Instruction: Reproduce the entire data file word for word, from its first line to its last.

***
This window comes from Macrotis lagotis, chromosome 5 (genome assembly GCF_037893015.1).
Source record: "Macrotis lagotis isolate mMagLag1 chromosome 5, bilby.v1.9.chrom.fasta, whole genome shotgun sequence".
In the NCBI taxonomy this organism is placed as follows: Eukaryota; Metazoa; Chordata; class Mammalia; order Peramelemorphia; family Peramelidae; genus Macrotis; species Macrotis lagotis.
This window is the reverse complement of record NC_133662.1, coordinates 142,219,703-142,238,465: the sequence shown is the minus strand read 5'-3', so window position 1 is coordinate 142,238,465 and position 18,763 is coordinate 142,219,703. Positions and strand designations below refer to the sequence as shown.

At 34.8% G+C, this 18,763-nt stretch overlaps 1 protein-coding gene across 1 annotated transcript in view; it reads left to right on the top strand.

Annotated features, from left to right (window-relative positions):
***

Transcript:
This window comes from Macrotis lagotis, chromosome 5 (genome assembly GCF_037893015.1).
Source record: "Macrotis lagotis isolate mMagLag1 chromosome 5, bilby.v1.9.chrom.fasta, whole genome shotgun sequence".
In the NCBI taxonomy this organism is placed as follows: Eukaryota; Metazoa; Chordata; class Mammalia; order Peramelemorphia; family Peramelidae; genus Macrotis; species Macrotis lagotis.
This window is the reverse complement of record NC_133662.1, coordinates 142,219,703-142,238,465: the sequence shown is the minus strand read 5'-3', so window position 1 is coordinate 142,238,465 and position 18,763 is coordinate 142,219,703. Positions and strand designations below refer to the sequence as shown.

At 34.8% G+C, this 18,763-nt stretch overlaps 1 protein-coding gene across 1 annotated transcript in view; it reads left to right on the top strand.

Annotated features, from left to right (window-relative positions):